Travellers reported a surge in prices on ride-hailing services, with one journalist posting a screenshot showing a ride across the city costing €100 (£90), about three times the usual fare.

However Uber was also offering two free 15-minute rides on its Jump electric bikes and scooters in the city. RATP meanwhile was offering free 30-minute rides on the Cityscoot network of electric mopeds.

Paris has about 20,000 electric scooters available for hire.

Why is the pension reform controversial?

RATP's three main unions have called the strike a "shot across the bow" for Mr Macron's reform plans.

Metro workers say the new universal pension would force them to work longer by taking away their right to retire early, negotiated decades ago to compensate for having to work long hours underground.

On average, Metro workers retire at 55 while most French workers retire at 63.

The move to a universal points-based pension system would also remove the most advantageous pensions for a range of jobs ranging from sailors to notaries and including Paris opera workers.

Meanwhile those retiring before 64 would receive a lower pension. For example someone retiring at 63 would receive five percent less.

On Thursday French Prime Minister Edouard Philippe insisted the reforms would be fair for everyone.

"We're going to construct a truly universal system where every euro paid in will provide the same rights for everyone, whether a labourer, a shop owner, a researcher, a farmer, a civil servant, a doctor or an entrepreneur," he said.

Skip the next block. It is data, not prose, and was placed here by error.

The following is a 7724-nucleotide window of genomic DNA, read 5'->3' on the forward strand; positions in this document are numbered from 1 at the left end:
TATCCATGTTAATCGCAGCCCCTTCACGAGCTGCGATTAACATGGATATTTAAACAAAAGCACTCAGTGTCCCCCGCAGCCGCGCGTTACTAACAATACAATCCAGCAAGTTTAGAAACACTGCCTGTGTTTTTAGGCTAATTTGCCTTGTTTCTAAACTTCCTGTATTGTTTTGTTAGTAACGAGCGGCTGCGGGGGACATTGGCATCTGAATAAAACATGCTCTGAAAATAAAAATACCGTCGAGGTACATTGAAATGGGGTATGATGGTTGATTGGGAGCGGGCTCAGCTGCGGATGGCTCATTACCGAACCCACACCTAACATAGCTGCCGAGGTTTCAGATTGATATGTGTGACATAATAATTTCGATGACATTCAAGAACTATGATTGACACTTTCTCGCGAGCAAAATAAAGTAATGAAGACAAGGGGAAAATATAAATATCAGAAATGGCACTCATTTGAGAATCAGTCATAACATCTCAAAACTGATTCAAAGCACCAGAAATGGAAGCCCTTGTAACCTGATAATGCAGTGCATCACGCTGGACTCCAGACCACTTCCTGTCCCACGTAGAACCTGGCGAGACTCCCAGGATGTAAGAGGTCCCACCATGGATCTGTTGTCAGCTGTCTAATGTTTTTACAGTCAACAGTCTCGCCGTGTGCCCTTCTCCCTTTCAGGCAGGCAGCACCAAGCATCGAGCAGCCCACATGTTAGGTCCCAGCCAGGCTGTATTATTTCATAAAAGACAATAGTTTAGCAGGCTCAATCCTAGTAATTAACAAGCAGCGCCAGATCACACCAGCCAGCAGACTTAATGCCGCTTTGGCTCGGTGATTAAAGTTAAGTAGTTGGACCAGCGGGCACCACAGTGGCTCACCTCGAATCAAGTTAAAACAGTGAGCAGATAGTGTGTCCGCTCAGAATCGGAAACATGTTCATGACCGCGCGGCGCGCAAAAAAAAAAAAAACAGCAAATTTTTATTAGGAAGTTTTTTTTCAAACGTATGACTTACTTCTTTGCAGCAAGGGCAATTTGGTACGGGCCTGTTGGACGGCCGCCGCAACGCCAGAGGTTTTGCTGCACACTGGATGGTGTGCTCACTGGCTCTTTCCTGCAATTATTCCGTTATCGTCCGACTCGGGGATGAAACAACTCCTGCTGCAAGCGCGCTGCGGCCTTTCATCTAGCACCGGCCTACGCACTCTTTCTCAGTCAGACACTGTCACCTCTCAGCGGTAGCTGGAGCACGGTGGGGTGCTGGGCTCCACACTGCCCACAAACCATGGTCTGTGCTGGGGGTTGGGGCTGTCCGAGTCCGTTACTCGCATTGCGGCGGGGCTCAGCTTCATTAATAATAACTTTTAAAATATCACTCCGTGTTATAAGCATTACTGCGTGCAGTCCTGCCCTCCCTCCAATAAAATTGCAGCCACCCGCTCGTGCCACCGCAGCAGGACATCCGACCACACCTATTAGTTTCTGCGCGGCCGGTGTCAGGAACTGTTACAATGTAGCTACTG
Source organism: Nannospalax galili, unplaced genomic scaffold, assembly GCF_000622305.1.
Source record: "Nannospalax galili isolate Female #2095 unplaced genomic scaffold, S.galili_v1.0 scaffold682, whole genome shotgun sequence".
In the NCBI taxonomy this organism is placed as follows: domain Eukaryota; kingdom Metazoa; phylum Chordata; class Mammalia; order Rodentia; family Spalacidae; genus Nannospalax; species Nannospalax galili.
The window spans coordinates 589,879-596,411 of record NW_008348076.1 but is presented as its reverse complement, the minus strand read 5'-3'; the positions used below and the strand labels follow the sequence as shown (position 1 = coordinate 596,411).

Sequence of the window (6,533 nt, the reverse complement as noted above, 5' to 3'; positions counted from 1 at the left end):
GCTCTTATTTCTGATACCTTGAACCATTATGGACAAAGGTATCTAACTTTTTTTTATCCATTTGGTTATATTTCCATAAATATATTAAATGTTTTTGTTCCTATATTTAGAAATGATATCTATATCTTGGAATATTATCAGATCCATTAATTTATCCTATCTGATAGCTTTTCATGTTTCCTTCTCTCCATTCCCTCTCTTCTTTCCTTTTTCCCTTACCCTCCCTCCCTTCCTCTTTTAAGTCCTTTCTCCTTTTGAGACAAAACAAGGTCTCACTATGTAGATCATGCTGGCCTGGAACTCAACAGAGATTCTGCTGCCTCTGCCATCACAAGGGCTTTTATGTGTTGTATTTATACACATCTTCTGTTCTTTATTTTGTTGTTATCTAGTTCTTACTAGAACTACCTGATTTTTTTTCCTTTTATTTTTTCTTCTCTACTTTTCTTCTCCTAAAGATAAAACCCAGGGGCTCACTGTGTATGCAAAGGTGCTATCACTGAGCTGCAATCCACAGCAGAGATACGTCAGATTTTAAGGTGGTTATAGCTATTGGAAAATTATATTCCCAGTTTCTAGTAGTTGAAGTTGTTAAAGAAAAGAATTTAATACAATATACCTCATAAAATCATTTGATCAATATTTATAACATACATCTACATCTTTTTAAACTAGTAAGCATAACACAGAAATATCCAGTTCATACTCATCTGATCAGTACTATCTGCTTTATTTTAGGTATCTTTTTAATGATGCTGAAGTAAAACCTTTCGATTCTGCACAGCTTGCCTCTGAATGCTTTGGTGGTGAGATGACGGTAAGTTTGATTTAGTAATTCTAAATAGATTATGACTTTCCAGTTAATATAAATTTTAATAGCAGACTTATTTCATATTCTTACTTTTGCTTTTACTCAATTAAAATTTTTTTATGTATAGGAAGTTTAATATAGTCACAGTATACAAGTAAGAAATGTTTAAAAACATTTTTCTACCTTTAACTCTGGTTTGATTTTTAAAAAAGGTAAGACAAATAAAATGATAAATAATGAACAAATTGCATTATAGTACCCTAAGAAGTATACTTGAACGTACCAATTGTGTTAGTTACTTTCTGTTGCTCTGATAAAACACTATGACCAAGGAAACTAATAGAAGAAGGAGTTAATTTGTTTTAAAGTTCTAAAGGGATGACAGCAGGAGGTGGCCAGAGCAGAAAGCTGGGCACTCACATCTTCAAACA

The French government wants parliament to vote on the plans early next year.

Last year lawmakers overwhelmingly voted in favour of overhauling rail operator SNCF, which saw employees lose generous job and pension guarantees. That followed months of rolling strikes by SNCF workers.

Re: 2019 : Revolution ?

PostPosted: Sat Sep 21, 2019 2:37 pm
Author: Anthea
Yellow vest protests
Dozens of arrests in Paris

Dozens of demonstrators have been arrested in Paris following a resurgence of the yellow vest protests that started last year

Several hundred protesters gathered at different points in the French capital and over 39 were swiftly arrested.

A huge security operation was planned amid fears the protesters would clash with a climate change march.

The majority of demonstrators did not wear the trademark hi-vis jackets to avoid being visible.

Police, who have previously been accused of heavy-handedness, used tear gas to disperse groups of protesters.

The gilets jaunes (yellow vest) movement started last November over increased fuel prices, evolving into weekly protests that continued well into the spring.

They accused President Emmanuel Macron of being out of touch and often turned violent.

The protests prompted Mr Macron to introduce reforms including tax cuts and a more decentralised government.

One of Saturday's protesters told French media outlet Le Monde that they continued to protest because of "injustice" but said they were worried about the "bad image" of the yellow vests.

"I am not a thug," they insisted.

Saturday's protests interfered with France's annual Heritage Day, when well-known sites open their doors to the public.

On Friday, President Macron said it was good that that people could express themselves but asked that the protests proceeded in a "calm" manner.